COVID-19 Stories: Michigan Ross and Ford Students Aiding Detroit Businesses Through +Impact Studio for Local Business Program
When COVID-19 reached Michigan, Ross School of Business Lecturer Chris Mueller was supervising several student teams enrolled in Capstone MAP (Multidisciplinary Action Projects). He immediately saw the impact the pandemic had on local small businesses in Southeast Michigan — and on students.
“Students were losing their summer internships, and local businesses needed help thinking through a new set of problems they could not possibly have considered,” Mueller said. “It looked like an opportunity to me.”
With support from Michigan Ross, the University of Michigan’s Center on Finance, Law & Policy’s Detroit Neighborhood Entrepreneurs Project (DNEP), the Ford School of Public Policy — and grant funding from the Ralph C. Wilson Jr. Foundation — +Impact Studio for Local Business (+ISLB) was born. Its mission: to help businesses in Detroit and Southeast Michigan respond and adapt to challenges caused by the COVID-19 pandemic and related shutdowns.
This is the first year the +Impact Studio, part of the Business+Impact initiative at Ross, has partnered with DNEP, and added a Detroit-focused, small business component to its curricular and co-curricular offerings.
Thirty-seven U-M students from Michigan Ross and the Ford School were selected to spend eight weeks understanding the needs and concerns of three specific industries in Detroit (retail, restaurants, and personal services) and developing tools to assist business owners in those industries.
Mueller, who is a former consultant and entrepreneur, guides and supervises the interdisciplinary student teams in their consulting work.
“The students involved in the +ISLB are stepping up to help small businesses in difficult and challenging times. Small businesses are asking themselves complex questions related to health and safety, changing supply chains, and new business models,” Mueller explained.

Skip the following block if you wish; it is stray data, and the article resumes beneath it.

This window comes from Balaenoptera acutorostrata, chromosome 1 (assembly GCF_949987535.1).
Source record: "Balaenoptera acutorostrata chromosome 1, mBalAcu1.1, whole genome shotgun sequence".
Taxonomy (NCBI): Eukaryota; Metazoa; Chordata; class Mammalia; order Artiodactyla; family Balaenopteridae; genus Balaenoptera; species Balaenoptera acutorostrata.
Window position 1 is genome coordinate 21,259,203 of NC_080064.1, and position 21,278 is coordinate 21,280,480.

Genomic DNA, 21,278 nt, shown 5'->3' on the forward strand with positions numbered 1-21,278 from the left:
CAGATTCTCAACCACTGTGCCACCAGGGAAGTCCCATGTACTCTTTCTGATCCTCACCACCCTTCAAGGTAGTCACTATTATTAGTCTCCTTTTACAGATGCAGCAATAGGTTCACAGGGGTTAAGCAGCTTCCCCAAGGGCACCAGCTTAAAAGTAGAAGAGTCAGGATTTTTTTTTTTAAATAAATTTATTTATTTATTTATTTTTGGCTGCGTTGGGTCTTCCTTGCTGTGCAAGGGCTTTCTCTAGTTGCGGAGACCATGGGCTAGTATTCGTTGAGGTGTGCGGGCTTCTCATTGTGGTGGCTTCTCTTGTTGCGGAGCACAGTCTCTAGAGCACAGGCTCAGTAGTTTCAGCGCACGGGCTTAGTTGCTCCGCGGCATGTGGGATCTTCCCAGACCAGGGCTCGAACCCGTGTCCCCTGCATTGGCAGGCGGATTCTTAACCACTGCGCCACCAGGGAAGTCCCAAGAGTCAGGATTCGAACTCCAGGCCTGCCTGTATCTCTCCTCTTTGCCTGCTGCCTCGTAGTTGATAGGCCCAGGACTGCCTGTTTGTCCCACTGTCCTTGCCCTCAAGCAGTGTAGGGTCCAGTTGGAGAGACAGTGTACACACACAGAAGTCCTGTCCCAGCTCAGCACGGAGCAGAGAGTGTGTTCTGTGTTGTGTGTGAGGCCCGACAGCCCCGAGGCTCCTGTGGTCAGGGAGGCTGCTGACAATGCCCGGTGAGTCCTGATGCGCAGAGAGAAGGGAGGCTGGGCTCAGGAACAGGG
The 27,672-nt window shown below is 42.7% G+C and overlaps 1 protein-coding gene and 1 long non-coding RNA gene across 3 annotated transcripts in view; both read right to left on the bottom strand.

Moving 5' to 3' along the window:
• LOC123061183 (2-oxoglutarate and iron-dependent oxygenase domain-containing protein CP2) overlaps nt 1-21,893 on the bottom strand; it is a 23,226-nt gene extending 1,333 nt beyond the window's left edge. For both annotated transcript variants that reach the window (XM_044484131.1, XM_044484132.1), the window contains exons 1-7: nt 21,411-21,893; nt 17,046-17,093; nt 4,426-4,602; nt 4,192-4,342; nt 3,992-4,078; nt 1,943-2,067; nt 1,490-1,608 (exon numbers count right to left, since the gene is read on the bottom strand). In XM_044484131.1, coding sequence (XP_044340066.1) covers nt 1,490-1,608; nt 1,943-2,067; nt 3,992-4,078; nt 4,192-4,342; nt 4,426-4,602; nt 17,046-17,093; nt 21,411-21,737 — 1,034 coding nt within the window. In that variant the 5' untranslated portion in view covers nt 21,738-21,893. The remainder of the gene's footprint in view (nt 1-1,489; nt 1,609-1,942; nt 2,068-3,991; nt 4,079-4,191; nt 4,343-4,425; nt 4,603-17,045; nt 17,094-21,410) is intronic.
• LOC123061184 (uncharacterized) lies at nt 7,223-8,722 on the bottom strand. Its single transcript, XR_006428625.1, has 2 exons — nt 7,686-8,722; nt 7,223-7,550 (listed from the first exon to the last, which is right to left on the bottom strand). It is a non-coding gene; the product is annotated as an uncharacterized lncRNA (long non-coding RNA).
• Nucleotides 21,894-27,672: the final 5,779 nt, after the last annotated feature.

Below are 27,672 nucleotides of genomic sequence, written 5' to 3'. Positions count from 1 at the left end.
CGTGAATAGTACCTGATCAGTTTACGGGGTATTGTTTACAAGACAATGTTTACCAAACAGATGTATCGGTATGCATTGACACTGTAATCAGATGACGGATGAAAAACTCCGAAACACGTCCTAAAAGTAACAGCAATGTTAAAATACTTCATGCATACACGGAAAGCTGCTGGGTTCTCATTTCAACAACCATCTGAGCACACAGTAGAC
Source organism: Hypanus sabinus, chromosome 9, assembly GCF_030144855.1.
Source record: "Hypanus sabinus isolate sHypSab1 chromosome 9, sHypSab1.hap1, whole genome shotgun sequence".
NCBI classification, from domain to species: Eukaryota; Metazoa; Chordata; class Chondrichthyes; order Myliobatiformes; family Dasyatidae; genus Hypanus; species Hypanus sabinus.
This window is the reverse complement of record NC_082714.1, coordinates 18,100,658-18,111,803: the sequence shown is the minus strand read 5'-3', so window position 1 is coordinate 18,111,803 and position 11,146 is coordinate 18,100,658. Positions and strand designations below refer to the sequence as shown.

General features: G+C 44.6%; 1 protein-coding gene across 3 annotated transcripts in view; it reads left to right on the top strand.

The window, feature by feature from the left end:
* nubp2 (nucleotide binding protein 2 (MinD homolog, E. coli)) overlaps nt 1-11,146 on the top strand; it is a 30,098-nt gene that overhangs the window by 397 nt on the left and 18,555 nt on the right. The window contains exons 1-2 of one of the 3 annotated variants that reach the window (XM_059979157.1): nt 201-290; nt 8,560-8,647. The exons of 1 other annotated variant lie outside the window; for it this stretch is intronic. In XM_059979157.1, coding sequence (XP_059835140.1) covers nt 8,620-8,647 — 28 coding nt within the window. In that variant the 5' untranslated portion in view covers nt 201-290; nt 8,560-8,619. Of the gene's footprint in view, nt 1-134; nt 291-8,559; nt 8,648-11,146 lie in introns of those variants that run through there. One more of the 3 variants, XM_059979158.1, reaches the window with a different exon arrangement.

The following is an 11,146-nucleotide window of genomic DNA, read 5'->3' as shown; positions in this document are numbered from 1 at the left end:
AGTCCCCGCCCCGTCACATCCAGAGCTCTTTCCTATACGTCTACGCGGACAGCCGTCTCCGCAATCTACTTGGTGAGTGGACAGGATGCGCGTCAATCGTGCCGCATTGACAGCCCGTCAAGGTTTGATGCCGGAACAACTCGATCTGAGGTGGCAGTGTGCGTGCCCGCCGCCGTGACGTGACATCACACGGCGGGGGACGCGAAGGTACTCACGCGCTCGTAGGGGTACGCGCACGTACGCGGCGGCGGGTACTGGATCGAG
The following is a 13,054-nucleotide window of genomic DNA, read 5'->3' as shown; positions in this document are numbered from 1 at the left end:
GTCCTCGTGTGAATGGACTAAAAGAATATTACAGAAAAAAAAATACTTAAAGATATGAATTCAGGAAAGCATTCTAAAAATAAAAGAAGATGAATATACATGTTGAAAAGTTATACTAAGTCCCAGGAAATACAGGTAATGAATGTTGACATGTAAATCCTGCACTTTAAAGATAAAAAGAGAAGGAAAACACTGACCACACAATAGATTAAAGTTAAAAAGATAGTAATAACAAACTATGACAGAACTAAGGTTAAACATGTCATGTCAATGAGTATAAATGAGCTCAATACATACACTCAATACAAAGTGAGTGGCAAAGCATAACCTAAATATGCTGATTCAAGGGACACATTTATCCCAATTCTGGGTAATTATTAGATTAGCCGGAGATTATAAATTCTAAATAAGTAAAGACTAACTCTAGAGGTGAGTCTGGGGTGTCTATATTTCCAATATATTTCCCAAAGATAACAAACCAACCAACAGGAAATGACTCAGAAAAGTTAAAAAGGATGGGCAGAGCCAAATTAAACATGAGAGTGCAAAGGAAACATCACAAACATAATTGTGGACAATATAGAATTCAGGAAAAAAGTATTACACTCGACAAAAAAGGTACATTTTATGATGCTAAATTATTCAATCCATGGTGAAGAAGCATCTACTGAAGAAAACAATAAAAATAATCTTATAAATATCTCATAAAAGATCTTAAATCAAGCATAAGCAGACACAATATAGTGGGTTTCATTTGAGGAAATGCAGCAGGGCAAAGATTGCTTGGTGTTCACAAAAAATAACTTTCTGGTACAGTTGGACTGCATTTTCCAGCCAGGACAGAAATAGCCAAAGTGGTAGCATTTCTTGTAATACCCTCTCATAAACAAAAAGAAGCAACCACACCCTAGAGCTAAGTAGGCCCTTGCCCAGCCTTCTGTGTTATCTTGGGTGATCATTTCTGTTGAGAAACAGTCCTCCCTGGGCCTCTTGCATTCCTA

“Students are helping businesses respond to these questions and in the process filling key resource gaps in Detroit’s entrepreneurship ecosystem.”
Justin Erickson, DNEP program manager, works closely with organizations in Detroit’s small business community to source clients for DNEP projects and partners for +ISLB.
“In the earliest stages of the pandemic, we (DNEP) expanded our team of students to work directly with businesses, helping business owners understand and apply for grant and loan opportunities and prepare financial statements,” said Erickson. “+ISLB is an opportunity for Ross and Ford students to help Detroit businesses by creating useful tools, guides, and frameworks that will help businesses navigate an uncertain future.”
After this summer project, U-M students will continue to work with small businesses in Detroit through DNEP courses and other opportunities across Ross, Ford, Stamps School of Art & Design, School of Information, and College of Engineering. DNEP is a program of the Center on Finance, Law & Policy, a research center housed at the Ford School.
The program aligns with the mission and purpose of the +Impact Studio at Michigan Ross.
“The goal of the +Impact Studio is ‘to build a better world by design,’ and to translate the great ideas and research insights at Ross and U-M into solutions that have a positive impact on the world beyond our walls,” said Jerry Davis, former associate dean for Business+Impact and DNEP faculty member. “The studio builds on all three pillars of the Ross mission: powerful ideas, principled leaders, positive impact on the world. It trains students to act as architects of the future, translating the insights produced by Ross research into impactful organizations and policies that live in the world.”
MBAs and graduate students across U-M will be continuing this work this fall in the +Impact Studio BA 670 course, which provides a toolkit for using human-centered design methods to apply faculty research insights to address great societal problems.